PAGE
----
The morning routine is a solo process. Flip on the coffee pot, jack up the blind, feed the cat who’s been nudging at my face since dawn. The regimented process occasionally gets a 32-pound cog thrown into the well-oiled machine in the form of a 5-year-old boy. If the routine generates too much noise – and in my 100-year-old home a mouse farting can shake the foundation – a 24-pound cog in the form of a 2-year-old girl brings the routine to halt.
On this morning, only the older cog heard the coffee dripping, shades zipping and mice farting. He shadowed each stop on the routine, the typical question of “why” following my trail.
“Daddy needs coffee because he doesn’t sleep well.”
“I like the shades up because it’s too dark in here.”
“Yes, I always take this long in the bathroom, that why I bring a magazine.”
All simple answers to uncomplicated questions. The questions that followed disarming the home security system weren’t so elementary to answer.
“It’s an alarm to keep all of us inside safe..
“Safe from people who’d want to get in…
“They’d want to get in to…”
Now how to explain breaking and entering to a toddler? A kid that frightens at the mere mention of pending thunder and lightening but also harbors a deep fascination for the super villains in the pages of comic books and insisted on a zombie-themed birthday party. One wrong word and the kid would either never want to leave the house out of fear or imagine crime as a potential vocation.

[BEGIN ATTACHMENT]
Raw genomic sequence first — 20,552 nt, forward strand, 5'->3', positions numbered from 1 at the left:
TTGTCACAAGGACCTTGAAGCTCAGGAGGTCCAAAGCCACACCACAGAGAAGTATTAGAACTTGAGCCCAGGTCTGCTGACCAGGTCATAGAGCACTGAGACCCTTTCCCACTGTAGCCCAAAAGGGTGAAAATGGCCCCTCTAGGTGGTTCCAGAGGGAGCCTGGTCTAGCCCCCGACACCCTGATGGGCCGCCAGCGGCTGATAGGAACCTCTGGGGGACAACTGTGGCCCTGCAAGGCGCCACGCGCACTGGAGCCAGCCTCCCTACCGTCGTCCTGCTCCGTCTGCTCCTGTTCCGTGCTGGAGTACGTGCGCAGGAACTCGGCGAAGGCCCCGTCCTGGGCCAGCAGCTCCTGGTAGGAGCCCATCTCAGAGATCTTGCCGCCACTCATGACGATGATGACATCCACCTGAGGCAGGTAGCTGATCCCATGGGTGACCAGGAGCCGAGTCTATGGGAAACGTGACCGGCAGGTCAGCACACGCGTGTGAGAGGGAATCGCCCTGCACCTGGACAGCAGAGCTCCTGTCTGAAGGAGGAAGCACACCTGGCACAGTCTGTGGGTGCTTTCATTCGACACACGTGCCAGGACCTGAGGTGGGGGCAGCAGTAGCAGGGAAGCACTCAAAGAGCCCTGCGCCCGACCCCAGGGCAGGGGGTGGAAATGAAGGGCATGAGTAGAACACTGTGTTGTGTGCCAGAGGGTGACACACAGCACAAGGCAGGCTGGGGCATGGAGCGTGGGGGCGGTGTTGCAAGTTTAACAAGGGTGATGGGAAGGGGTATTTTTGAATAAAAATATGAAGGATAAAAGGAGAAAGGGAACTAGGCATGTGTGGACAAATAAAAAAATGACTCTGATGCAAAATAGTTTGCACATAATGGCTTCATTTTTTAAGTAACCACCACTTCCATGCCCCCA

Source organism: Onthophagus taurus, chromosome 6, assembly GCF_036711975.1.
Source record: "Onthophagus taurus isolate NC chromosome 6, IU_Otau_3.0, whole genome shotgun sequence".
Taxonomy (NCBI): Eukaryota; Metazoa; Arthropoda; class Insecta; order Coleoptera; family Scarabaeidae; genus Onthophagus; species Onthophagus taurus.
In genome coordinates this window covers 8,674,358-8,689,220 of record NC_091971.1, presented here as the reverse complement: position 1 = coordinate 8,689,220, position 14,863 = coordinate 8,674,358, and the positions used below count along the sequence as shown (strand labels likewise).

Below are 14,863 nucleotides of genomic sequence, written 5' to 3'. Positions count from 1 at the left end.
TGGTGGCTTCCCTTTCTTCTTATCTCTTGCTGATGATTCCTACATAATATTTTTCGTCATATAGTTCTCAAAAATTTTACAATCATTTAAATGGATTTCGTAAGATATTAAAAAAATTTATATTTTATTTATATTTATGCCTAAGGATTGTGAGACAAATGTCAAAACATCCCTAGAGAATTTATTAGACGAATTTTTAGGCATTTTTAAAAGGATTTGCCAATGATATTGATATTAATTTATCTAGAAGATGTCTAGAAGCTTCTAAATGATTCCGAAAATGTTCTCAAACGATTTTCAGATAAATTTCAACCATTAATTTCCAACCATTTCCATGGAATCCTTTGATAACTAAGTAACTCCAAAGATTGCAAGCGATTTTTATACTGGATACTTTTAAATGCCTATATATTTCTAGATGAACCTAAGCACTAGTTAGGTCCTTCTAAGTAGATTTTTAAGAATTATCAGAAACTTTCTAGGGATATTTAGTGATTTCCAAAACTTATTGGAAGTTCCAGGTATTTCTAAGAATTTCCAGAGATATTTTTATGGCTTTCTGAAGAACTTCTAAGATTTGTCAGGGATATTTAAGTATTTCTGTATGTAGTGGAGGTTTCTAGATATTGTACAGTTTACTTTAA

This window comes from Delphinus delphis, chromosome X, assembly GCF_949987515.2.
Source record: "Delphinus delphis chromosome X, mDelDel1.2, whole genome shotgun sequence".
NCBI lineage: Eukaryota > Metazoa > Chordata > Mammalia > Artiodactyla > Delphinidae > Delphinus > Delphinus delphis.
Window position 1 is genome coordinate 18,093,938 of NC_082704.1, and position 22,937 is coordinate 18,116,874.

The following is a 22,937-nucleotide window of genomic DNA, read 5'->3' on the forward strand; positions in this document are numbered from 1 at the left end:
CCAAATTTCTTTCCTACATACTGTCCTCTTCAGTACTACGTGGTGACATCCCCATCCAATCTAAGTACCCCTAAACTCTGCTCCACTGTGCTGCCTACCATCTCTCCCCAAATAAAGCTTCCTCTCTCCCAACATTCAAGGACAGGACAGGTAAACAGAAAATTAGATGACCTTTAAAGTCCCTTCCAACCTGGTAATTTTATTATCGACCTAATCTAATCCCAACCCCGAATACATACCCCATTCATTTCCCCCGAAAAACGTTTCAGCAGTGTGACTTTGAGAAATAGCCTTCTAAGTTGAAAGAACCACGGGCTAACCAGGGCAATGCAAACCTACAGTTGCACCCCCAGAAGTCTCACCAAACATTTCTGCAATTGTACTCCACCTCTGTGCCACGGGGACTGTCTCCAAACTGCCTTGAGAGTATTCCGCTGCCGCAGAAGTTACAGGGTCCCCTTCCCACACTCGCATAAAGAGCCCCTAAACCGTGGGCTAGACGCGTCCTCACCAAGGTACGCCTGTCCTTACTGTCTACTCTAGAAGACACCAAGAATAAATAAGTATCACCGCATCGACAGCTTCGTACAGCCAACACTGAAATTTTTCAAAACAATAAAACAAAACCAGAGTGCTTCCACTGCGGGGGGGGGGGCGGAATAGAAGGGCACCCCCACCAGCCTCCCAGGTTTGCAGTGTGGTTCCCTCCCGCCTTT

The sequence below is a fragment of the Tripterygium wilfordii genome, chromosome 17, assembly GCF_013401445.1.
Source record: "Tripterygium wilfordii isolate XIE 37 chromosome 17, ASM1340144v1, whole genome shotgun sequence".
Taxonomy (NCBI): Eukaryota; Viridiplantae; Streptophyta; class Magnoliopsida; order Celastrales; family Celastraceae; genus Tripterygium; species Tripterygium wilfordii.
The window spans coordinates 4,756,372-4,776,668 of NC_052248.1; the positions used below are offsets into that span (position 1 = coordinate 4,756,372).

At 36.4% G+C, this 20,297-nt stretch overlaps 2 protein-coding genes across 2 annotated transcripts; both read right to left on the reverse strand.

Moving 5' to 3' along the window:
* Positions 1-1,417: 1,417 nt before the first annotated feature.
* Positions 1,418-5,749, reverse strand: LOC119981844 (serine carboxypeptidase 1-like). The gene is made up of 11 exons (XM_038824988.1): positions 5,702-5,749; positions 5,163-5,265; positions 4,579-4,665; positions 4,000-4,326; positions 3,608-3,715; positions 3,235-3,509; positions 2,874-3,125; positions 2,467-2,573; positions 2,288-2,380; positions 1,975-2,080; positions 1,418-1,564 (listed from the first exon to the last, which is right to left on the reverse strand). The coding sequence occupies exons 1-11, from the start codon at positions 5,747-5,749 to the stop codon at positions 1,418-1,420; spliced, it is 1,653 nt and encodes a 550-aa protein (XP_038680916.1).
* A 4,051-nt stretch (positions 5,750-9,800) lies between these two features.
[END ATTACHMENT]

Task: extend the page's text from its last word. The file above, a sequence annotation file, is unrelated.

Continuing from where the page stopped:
The line between what a child should know, to keep him safe, and what a child shouldn’t know because it will scar his psyche for life is fine. Perhaps the line is more than fine. Maybe minuscule?
There are still secrets learned in my life – both as a child and adult– that affect the way I live my life. One afternoon, over a lunch of cold cuts and iced tea, my father and mother recounted the time a burglar broke one of the basement windows in a robbery attempt, only to be thwarted by the dead bolt on the basement door. I didn’t enter the basement alone for months after, every night checking the locks on the door before bed.
A few months after moving into this hundred-year-old money pit, a neighbor retold the evening he arrived home late from work and noticed two men carrying furniture out of a neighbor’s home. Thinking it odd, he called the neighbor – she was fast asleep – and in that moment they both realized she was being robbed. Before he finished the story my wife was on the line getting estimates to not only alarm the house but dig a moat around the house and inquire about the cost per month of personal secret service officers. From that moment on, my Louisville Slugger by the nightstand was retired to just baseball purposes.
But back to that fine line – there are things kids should know for their own safety (stranger danger and venturing out alone in public places) but exactly when and how to explain to a kid that the world isn’t all Disney princesses and good Samaritans like in their books? You want to prepare kids for the worst before the worst finds out they don’t always lock their back door or keep a spare key in a fake rock in the garden.
You’re damned to evenings of nightmares if you do and, god forbid, something even worse if you don’t warn them that sometimes people do bad things to one another.
“You mean bad guys like Venom?” he asked, hours later and out of nowhere, “would try to get in the house?”
Venom, an occasional nemesis of Spider-Man and the kid’s favorite villain, is the type of antihero who would break into a home to take an expensive desktop computer while we slept but he wouldn’t have to jimmy the door because the kid would open it right up for him.
“Not Venom,” my mind raced to remember a villain he’s actually cower from, “but maybe the Green Goblin.”
He pondered, bit into his Sunday pancakes, and explained how Green Goblin wouldn’t need to use the door, he’d just fly on his hover board and come through the windows.
Thankfully his mother wasn’t within earshot or window alarm sensor installation would suddenly be on the “to do” list.